Rumblings of a Carbon Tax
How do we measure the true cost of carbon pollution? The answer has stumped scientists, lawmakers, economists, and religious leaders alike for decades. We can measure the cost of making increasingly acidifying waters potable. We can measure the rising cost of basic food staples, whose prices have skyrocketed in the last decade. We can measure the rise in cost of treating water-borne diseases, which are spreading to more places due to warmer temperatures.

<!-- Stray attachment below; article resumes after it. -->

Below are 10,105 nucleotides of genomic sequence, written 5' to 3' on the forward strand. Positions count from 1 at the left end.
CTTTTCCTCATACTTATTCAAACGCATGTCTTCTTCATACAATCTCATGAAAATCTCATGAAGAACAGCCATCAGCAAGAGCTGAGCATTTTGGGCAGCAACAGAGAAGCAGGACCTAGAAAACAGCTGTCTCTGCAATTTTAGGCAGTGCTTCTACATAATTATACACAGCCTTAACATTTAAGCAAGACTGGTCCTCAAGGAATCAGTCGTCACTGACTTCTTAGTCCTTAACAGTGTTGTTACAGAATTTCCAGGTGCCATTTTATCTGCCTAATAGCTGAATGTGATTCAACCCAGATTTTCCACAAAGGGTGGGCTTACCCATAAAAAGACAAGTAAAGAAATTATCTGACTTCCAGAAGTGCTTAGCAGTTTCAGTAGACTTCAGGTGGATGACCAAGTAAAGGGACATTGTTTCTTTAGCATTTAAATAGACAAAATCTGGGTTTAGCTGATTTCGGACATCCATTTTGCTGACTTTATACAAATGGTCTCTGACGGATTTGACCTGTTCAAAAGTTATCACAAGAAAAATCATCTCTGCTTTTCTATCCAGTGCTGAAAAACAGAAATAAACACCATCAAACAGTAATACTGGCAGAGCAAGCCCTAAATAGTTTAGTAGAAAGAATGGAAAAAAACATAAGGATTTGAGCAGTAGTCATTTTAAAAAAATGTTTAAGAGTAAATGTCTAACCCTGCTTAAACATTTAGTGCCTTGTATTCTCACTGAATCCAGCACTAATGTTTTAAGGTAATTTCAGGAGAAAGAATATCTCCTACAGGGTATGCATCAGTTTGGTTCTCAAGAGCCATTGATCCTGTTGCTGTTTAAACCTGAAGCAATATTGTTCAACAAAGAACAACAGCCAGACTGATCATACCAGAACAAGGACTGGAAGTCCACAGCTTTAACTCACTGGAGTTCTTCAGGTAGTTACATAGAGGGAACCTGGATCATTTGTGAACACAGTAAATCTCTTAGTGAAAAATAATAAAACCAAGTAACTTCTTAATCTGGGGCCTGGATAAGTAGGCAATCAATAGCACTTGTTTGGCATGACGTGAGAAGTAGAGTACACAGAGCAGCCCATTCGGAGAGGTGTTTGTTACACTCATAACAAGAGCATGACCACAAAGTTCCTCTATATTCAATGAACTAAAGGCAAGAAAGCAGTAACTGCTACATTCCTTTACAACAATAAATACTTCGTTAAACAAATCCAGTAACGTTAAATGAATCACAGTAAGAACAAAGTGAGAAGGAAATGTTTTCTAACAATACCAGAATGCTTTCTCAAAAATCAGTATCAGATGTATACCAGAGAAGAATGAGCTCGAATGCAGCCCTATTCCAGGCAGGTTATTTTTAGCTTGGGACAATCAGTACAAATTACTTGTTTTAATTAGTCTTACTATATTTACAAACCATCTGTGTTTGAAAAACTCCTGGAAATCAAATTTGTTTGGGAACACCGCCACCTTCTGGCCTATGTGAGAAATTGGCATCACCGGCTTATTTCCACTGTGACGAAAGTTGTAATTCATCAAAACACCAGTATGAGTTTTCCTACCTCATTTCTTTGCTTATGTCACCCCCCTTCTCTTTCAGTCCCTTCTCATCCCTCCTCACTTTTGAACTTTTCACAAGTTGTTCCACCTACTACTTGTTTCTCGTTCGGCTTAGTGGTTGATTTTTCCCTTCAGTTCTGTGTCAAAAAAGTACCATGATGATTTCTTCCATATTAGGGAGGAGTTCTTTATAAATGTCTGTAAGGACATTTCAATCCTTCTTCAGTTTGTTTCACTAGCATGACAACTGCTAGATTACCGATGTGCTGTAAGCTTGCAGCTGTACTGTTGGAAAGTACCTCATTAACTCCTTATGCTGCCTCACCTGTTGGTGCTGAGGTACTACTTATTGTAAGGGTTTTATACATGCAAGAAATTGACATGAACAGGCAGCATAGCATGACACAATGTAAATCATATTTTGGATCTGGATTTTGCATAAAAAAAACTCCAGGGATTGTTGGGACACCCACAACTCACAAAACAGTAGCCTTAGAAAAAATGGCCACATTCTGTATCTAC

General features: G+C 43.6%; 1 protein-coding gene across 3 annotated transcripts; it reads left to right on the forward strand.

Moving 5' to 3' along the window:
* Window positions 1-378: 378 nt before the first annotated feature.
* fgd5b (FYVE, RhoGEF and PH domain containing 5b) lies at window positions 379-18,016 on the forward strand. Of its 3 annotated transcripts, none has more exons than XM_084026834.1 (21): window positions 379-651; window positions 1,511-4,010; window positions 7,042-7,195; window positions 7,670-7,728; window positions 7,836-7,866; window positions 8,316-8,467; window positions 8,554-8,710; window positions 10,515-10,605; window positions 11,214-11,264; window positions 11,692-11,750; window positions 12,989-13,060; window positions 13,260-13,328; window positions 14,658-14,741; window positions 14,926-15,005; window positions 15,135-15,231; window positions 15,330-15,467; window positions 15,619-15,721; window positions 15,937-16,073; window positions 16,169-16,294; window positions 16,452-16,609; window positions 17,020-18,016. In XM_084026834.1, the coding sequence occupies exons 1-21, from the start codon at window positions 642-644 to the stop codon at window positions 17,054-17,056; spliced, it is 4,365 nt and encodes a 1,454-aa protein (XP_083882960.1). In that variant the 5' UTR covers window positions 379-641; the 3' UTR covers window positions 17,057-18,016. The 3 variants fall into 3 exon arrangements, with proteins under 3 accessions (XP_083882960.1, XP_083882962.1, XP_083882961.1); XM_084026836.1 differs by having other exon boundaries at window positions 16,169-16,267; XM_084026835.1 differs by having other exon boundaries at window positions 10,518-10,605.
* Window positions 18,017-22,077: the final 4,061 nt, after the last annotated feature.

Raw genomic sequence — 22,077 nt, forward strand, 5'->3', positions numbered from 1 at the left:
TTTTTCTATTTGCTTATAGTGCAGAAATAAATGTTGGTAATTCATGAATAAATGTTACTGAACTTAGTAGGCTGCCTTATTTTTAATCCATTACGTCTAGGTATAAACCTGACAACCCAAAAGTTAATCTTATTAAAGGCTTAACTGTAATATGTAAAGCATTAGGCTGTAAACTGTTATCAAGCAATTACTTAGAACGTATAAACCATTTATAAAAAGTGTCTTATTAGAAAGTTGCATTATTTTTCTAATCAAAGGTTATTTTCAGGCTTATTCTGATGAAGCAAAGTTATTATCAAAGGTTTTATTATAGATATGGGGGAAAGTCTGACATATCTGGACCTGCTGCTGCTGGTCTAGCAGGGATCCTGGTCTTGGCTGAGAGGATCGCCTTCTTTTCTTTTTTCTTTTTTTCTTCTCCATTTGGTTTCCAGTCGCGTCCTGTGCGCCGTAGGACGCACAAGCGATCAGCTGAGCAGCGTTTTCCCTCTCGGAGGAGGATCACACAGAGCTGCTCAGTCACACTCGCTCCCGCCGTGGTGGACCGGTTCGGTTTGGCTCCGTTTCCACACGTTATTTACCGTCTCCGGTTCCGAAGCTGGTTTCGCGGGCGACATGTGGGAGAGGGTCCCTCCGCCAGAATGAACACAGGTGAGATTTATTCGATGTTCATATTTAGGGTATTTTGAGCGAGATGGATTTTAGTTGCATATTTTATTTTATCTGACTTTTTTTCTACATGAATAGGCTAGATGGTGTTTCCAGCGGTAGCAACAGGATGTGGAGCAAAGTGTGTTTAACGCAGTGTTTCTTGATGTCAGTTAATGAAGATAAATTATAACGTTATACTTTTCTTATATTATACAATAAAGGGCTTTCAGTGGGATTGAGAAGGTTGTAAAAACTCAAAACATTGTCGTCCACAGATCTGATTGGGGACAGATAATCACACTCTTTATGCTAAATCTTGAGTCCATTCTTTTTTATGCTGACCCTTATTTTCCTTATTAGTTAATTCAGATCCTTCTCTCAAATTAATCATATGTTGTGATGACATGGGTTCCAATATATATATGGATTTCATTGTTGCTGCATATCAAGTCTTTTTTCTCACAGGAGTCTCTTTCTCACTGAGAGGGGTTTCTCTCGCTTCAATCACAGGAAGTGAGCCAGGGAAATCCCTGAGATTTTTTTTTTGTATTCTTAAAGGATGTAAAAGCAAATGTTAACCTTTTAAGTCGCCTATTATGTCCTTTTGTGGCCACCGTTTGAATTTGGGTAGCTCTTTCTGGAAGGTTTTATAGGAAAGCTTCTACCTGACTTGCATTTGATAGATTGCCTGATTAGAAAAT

And how should we respond to carbon pollution? We can deny, as the U.S. largely does now, that carbon plays a significant role in altering our climate and continue to heavily subsidize fossil fuel industries. Or we can put a price on carbon itself. Recently, there have been rumblings about a series of casual conversations taking place in bipartisan policy circles discussing the feasibility of a carbon tax. A broad coalition of climate and energy advocates were hosted by the conservative-leaning American Enterprise Institute in Washington, D.C. earlier this month to brainstorm putting forth a carbon tax proposal during Congress’ “lame-duck session” -- the last two months of 2012. A lame-duck session occurs when one Congress meets after its successor is elected, but before the new session begins. It is typically viewed as a period when Congress can be extremely productive (with the elections over, jobs are no longer on the line) or extremely dull, maintaining the strictly divided status quo. A carbon tax would fix the cost of emissions by adding a pre-determined tax to each unit of high-carbon energy produced, to compensate for the environmental and health costs of greenhouse gas emissions. Under a carbon tax system, the price of emissions is fixed and energy producers and consumers decide how much carbon they are willing to pay to emit. In 2009, the URJ passed a resolution on climate change and energy calling for the U.S. to levy a carbon tax as one potential policy mechanism to address the climate crisis. However, proponents of a carbon tax have not been able to galvanize support for such a system since Congress refused to pass comprehensive climate change legislation in 2010. But as word of the meetings tricked up to lawmakers, some have disavowed the idea of a carbon tax moving anywhere in the 112th Congress, even during the lame duck session. Many politicians are hesitant to raise taxes on businesses, even if those taxes would help reduce the growing federal deficit and help combat climate change. Others, like former Representative Bob Inglis (R-SC), support such a proposal, saying it would provide a platform for “conservative efforts” to address climate change and the deficit. Climate change has been spun as a partisan issue on Capitol Hill – but people of any and all party affiliations have already felt the impacts of carbon pollution and rising average temperatures. The National Oceanic and Atmospheric Agency said in a report released on Monday that 55% of the contiguous U.S. was under “moderate to extreme drought” in June, making it the most severe and far-reaching drought in over half a century. And this week our media has been filled with alarming reports of the melting ice sheet in Greenland. Under the carbon tax system, we could pave the way to a more sustainable future by recognizing that the true price of carbon goes far beyond what we currently pay for it. It would generate revenue for public infrastructure improvements by avoiding taxing incomes. Such a tax would also help encourage transitioning to a clean energy economy by making renewable energy sources such as solar and wind power more attractive, as they are still considered expensive by fossil fuels’ highly-subsidized standards. We hope that the narrow window of opportunity to take up a carbon tax widens as these conversations continue.